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Cytoadherence characteristics to endothelial receptors ICAM-1 and CD36 of Plasmodium falciparum populations from severe and uncomplicated malaria cases

  • Cojean, S.
  • Jafari Guemouri, Sayeh
  • Le Bras, J.
  • Durand, R.
Publication Date
Jan 01, 2008
Horizon / Pleins textes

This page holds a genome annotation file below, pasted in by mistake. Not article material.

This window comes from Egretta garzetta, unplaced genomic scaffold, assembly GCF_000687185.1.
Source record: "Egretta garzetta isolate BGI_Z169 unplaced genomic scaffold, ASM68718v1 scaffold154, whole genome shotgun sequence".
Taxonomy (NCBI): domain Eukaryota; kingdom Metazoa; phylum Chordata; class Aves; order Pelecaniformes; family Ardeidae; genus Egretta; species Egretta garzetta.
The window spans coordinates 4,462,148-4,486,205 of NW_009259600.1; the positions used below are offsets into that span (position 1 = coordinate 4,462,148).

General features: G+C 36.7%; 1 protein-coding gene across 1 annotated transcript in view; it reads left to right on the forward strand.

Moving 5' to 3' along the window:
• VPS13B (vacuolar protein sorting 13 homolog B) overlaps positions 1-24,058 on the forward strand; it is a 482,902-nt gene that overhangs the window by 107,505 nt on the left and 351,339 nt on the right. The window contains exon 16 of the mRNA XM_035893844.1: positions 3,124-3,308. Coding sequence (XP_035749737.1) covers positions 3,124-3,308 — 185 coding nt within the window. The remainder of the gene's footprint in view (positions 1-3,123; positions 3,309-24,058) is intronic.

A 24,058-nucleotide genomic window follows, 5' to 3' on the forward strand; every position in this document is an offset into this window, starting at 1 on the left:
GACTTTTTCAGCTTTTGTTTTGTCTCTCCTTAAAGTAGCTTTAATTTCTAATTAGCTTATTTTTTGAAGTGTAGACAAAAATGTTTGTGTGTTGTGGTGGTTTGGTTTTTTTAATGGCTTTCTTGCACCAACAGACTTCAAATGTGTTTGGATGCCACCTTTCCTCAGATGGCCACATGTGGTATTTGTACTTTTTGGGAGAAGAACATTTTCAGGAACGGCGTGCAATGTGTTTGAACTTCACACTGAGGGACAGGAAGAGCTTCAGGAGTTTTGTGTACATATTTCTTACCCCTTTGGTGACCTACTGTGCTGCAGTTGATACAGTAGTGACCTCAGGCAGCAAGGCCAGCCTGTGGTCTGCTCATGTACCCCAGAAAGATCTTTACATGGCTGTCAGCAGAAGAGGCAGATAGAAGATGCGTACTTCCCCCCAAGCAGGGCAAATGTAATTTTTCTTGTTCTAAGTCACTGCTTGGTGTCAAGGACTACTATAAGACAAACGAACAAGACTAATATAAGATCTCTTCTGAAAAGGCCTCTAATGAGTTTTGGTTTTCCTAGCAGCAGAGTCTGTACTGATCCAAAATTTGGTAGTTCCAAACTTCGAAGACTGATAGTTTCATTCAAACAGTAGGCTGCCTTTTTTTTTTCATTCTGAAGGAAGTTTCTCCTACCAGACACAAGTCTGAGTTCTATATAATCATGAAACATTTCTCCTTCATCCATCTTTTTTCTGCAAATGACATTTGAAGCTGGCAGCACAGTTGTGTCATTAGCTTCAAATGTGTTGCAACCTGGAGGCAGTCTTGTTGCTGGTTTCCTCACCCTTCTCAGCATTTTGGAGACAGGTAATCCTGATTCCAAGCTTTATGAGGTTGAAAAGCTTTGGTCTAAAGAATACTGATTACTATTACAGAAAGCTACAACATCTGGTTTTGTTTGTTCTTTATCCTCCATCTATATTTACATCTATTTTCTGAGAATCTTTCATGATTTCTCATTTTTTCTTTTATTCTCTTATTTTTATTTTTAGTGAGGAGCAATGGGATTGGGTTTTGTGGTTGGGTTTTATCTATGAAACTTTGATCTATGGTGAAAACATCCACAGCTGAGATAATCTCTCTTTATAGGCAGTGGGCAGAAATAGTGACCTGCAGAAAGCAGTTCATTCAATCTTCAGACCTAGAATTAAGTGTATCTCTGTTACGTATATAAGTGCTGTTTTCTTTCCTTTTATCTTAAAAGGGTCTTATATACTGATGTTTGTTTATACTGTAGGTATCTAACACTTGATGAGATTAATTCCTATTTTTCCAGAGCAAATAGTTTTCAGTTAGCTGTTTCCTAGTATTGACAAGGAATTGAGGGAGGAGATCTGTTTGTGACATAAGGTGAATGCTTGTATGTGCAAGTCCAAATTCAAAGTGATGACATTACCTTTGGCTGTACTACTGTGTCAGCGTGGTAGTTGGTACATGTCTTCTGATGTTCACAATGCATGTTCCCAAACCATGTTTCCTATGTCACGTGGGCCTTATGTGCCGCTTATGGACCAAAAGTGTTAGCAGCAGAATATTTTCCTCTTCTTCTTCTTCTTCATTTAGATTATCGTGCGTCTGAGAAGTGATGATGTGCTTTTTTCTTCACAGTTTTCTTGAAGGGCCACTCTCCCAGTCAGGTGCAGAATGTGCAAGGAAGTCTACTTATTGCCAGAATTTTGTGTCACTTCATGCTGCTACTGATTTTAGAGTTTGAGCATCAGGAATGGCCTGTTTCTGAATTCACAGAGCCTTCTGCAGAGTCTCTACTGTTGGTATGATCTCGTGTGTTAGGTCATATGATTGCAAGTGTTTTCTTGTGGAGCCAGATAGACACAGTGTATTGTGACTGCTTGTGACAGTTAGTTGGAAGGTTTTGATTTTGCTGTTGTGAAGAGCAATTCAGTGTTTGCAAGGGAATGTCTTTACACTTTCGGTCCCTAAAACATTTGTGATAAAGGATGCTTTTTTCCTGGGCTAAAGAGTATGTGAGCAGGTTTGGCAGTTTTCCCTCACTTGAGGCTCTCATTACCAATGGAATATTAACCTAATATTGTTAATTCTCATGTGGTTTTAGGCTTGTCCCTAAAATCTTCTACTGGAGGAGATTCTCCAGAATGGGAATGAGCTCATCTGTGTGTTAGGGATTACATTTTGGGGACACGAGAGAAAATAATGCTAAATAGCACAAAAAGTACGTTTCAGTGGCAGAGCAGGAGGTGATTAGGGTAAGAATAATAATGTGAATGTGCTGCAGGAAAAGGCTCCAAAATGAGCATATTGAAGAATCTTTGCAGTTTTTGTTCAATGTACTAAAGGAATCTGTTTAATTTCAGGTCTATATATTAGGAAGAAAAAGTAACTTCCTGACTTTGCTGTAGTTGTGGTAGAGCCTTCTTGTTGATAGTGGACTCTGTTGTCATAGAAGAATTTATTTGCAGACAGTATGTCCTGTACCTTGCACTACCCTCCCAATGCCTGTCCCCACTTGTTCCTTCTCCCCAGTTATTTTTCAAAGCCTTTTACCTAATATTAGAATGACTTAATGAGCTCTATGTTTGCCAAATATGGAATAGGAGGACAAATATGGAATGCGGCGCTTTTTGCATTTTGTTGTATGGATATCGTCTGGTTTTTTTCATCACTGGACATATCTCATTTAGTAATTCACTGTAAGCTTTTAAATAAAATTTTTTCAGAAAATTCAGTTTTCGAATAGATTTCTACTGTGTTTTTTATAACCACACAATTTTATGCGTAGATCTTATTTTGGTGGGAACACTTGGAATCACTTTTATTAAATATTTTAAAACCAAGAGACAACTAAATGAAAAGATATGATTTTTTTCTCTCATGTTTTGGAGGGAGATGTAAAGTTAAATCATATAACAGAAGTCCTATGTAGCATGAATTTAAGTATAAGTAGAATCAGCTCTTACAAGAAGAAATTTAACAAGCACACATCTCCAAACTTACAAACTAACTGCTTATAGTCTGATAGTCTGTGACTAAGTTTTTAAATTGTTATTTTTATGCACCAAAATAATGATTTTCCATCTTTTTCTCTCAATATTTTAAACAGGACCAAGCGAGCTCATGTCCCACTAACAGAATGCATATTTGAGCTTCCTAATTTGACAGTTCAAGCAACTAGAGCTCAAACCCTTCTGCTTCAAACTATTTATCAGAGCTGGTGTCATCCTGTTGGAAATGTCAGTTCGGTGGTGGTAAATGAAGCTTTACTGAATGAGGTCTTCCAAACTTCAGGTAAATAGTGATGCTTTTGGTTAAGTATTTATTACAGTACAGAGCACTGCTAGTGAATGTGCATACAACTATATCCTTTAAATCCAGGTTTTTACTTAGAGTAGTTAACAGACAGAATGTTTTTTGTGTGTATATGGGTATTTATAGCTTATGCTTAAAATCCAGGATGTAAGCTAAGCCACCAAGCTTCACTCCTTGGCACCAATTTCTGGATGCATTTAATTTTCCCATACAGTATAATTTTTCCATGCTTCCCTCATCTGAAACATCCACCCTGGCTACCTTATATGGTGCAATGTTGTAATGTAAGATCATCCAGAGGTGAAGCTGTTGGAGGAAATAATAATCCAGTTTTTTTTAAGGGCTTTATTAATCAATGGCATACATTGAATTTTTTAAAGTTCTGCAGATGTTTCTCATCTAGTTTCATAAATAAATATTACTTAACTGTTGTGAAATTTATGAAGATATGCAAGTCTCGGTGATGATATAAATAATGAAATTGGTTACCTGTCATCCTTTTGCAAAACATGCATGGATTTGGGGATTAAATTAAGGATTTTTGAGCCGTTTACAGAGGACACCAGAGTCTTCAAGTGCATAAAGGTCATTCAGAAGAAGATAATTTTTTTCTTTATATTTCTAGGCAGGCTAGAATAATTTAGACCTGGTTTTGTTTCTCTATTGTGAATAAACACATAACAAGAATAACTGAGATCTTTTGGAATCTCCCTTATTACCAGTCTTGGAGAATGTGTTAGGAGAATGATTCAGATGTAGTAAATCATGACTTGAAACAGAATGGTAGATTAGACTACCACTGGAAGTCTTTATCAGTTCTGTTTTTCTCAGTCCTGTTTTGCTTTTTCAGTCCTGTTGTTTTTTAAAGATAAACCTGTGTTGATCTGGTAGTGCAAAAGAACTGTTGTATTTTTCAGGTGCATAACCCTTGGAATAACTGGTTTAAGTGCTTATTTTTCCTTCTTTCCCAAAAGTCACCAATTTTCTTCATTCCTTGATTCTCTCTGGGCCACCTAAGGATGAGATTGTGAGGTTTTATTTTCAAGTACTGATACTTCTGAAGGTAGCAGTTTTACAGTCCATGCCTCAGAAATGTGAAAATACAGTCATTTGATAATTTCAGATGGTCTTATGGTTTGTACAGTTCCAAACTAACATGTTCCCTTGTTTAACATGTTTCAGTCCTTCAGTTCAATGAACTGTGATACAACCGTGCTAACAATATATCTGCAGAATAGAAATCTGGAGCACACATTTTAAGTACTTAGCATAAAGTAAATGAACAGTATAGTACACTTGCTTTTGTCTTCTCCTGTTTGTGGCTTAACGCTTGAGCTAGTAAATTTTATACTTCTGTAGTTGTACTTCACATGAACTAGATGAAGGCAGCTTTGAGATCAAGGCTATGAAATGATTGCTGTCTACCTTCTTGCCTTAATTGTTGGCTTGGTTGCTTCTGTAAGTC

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The adhesion of infected red blood cells (IRBCs) to the cell lining of microvasculature is thought to play a central role in the pathogenesis of severe malaria. Individual IRBC can bind to more than one host receptor and parasites with multiple binding phenotypes may cause severe disease more frequently. However, as most clinical isolates are multiclonal, previous studies were hampered by the difficulty to distinguish whether a multiadherent phenotype was due to one or more parasite population(s), We have developed a tool, based on cytoadhesion assay and GeneScan genotyping technology, which enabled us to assess on fresh isolates the capacity of adherence of individual P. falciparum genotypes to human receptors expressed on CHO transfected cells. The cytoadhesion to ICAM-1 and CD36 of IRBCs from uncomplicated and severe malaria attacks was evaluated using this methodology, In this preliminary series conducted in non immune travelers, IRBCs from severe malaria appeared to adhere more frequently and/or strongly to ICAM-1 and CD36 in comparison with uncomplicated cases. In addition, a majority genotype able to strongly adhere to CD36 was found more frequently in isolates from severe malaria cases. Further investigations ore needed to confirm the clinical relevance of these data

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